Abstract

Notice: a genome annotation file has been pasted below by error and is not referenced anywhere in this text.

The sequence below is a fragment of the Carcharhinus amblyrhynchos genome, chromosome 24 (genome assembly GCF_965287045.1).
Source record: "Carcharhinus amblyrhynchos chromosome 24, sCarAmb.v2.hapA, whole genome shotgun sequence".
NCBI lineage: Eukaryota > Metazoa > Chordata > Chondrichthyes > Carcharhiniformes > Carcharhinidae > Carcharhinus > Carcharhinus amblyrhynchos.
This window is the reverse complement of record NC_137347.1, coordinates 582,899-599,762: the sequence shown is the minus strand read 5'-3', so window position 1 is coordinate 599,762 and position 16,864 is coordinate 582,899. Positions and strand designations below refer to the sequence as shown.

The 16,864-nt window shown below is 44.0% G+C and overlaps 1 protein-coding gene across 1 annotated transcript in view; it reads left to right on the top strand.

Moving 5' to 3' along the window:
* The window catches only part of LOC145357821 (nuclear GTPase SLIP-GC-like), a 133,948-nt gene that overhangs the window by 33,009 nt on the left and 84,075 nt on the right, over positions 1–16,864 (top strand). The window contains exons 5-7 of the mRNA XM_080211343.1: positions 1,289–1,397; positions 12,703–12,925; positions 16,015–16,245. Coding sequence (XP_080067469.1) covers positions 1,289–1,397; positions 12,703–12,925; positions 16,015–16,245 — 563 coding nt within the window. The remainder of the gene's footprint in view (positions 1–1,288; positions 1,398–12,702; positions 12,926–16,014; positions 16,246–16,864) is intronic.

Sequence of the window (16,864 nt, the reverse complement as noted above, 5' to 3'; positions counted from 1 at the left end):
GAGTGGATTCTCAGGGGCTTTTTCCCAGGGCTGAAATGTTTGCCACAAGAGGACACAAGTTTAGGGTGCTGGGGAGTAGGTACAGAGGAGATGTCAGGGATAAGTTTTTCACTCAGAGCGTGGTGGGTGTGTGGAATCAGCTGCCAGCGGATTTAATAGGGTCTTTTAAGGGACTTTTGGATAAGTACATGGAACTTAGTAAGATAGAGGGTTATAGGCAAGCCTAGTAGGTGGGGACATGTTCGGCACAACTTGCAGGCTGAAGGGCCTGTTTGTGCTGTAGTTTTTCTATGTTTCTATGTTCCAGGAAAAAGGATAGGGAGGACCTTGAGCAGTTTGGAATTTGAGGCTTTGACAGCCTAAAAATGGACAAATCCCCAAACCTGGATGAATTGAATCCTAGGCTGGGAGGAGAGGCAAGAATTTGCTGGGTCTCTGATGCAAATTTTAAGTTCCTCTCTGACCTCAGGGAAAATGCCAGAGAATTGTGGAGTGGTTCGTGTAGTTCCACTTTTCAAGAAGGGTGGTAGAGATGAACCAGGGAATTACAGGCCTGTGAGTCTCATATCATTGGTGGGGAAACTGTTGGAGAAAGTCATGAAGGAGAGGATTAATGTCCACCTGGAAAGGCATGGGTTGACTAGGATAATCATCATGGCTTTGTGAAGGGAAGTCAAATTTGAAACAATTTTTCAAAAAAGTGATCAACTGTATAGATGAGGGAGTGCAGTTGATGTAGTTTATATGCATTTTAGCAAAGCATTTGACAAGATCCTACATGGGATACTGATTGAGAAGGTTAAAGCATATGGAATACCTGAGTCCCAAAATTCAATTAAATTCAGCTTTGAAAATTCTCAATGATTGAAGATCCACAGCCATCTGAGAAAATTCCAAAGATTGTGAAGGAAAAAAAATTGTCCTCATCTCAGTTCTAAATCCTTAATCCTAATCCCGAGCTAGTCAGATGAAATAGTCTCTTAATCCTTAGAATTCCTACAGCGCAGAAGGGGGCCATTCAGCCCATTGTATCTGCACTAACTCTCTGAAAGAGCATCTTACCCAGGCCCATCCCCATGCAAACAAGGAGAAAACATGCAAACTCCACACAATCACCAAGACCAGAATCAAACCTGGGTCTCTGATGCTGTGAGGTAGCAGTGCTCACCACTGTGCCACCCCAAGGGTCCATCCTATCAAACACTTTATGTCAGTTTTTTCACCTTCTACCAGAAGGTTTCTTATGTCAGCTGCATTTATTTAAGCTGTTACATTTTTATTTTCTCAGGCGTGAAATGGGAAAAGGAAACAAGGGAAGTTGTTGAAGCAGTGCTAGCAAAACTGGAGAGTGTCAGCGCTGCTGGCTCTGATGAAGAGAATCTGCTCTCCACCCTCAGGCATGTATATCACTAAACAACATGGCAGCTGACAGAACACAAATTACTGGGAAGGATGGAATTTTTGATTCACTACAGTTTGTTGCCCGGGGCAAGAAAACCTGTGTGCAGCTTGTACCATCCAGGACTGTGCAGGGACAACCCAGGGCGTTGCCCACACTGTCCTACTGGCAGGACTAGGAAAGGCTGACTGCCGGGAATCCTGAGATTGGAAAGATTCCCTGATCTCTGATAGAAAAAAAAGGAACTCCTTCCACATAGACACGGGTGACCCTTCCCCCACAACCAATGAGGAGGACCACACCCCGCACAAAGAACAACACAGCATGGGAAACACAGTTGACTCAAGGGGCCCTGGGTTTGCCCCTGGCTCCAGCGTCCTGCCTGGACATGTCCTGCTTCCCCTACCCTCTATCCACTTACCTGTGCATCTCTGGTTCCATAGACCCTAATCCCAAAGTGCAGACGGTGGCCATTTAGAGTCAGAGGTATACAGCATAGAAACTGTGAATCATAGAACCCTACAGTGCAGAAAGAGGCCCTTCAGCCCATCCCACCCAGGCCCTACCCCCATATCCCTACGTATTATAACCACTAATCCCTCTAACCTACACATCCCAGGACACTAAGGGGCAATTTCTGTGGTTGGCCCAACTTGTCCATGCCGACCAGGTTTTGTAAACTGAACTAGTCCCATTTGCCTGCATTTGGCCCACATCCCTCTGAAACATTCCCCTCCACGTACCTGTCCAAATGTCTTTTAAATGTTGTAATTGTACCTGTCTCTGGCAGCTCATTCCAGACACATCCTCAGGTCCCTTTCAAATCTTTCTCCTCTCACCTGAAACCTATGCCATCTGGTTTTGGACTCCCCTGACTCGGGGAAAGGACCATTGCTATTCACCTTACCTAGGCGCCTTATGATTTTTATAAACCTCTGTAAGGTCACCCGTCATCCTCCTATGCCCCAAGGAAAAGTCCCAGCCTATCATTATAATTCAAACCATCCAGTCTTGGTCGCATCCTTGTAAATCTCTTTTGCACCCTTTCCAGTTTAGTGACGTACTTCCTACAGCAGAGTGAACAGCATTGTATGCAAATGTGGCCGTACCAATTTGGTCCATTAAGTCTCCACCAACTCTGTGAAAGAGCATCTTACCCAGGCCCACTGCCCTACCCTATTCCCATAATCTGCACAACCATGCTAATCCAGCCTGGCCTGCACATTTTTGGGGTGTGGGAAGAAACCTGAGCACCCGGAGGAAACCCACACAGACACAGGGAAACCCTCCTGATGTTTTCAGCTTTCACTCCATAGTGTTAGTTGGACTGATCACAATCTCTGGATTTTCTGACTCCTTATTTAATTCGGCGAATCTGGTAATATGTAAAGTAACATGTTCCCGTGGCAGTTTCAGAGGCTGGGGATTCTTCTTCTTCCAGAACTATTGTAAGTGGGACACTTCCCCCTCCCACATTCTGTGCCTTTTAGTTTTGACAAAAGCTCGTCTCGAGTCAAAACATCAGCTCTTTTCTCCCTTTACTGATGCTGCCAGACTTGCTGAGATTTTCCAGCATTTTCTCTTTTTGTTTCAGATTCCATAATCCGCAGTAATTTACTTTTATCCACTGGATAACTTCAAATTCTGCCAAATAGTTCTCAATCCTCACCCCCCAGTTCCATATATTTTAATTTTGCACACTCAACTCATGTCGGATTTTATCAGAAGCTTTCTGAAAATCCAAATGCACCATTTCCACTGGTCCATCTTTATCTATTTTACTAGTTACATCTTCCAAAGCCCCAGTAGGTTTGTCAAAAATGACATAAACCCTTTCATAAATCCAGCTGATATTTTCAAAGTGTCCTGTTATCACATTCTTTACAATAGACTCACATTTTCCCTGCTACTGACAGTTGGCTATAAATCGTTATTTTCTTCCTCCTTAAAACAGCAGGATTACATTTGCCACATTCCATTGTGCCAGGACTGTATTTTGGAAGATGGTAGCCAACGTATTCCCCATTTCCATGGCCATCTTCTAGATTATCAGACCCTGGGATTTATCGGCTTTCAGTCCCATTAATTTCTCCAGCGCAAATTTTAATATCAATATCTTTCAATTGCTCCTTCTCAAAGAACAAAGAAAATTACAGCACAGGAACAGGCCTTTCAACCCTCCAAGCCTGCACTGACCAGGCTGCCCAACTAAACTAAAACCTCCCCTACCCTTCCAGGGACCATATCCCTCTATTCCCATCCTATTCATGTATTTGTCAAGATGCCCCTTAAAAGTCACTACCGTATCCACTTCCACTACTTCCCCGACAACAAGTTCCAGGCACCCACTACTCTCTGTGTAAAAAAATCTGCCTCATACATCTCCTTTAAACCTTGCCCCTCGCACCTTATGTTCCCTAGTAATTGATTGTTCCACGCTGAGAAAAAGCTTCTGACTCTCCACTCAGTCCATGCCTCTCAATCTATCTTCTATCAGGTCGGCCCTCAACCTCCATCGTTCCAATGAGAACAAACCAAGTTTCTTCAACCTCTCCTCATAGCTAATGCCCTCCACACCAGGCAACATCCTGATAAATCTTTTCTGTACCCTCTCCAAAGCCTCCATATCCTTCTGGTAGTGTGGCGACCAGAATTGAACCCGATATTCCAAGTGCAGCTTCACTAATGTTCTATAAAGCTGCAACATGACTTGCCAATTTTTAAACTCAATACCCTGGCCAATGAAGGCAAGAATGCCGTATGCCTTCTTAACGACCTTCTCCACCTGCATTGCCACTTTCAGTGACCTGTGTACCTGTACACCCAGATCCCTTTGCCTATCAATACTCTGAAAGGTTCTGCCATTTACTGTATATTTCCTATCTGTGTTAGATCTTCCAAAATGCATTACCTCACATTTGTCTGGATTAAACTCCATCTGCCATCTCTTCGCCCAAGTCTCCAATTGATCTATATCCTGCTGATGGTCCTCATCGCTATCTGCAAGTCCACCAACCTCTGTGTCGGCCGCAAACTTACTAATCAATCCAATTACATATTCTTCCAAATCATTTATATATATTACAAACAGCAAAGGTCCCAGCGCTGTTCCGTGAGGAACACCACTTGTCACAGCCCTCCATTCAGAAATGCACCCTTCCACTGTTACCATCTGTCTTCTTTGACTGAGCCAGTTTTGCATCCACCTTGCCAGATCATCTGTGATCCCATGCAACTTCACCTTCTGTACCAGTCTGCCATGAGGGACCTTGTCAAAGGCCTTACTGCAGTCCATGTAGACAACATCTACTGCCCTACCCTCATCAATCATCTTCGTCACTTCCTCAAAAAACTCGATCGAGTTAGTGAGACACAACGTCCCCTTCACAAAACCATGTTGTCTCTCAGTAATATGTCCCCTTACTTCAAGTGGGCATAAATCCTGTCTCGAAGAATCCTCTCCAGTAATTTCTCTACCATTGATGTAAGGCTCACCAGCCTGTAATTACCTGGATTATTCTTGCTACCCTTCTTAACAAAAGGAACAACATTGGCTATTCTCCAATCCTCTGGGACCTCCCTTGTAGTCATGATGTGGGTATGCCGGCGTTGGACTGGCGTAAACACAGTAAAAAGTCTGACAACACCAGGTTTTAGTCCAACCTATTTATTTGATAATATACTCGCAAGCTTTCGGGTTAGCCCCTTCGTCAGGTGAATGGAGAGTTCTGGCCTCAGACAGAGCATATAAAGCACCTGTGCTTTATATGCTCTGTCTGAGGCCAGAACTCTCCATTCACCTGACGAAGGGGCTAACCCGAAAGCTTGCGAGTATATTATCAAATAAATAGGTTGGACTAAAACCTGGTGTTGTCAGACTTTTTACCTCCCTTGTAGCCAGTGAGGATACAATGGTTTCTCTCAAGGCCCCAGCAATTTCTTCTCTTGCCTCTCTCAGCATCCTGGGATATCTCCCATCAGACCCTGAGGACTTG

Extracting meaning from speech requires the use of pragmatic, semantic, and syntactic information. A central question is: Does the processing of these different types of linguistic information have common or distinct neuroanatomical substrates? We addressed this issue using functional magnetic resonance imaging (fMRI) to measure neural activity when subjects listened to spoken normal sentences contrasted with sentences that had either (A) pragmatical, (B) semantic (selection restriction), or (C) syntactic (subcategorical) violations sentences. All three contrasts revealed robust activation of the left-inferior-temporal/fusiform gyrus. Activity in this area was also observed in a combined analysis of all three experiments, suggesting that it was modulated by all three types of linguistic violation. Planned statistical comparisons between the three experiments revealed (1) a greater difference between conditions in activation of the left-superior-temporal gyrus for the pragmatic experiment than the semantic/syntactic experiments; (2) a greater difference between conditions in activation of the right-superior and middletemporal gyrus in the semantic experiment than in the syntactic experiment; and (3) no regions activated to a greater degree in the syntactic experiment than in the semantic experiment. These data show that, while left- and right-superior-temporal regions may be differentially involved in processing pragmatic and lexico-semantic information within sentences, the left-inferior-temporal/fusiform gyrus is involved in processing all three types of linguistic information. We suggest that this region may play a key role in using pragmatic, semantic (selection restriction), and subcategorical information to construct a higher representation of meaning of sentences.

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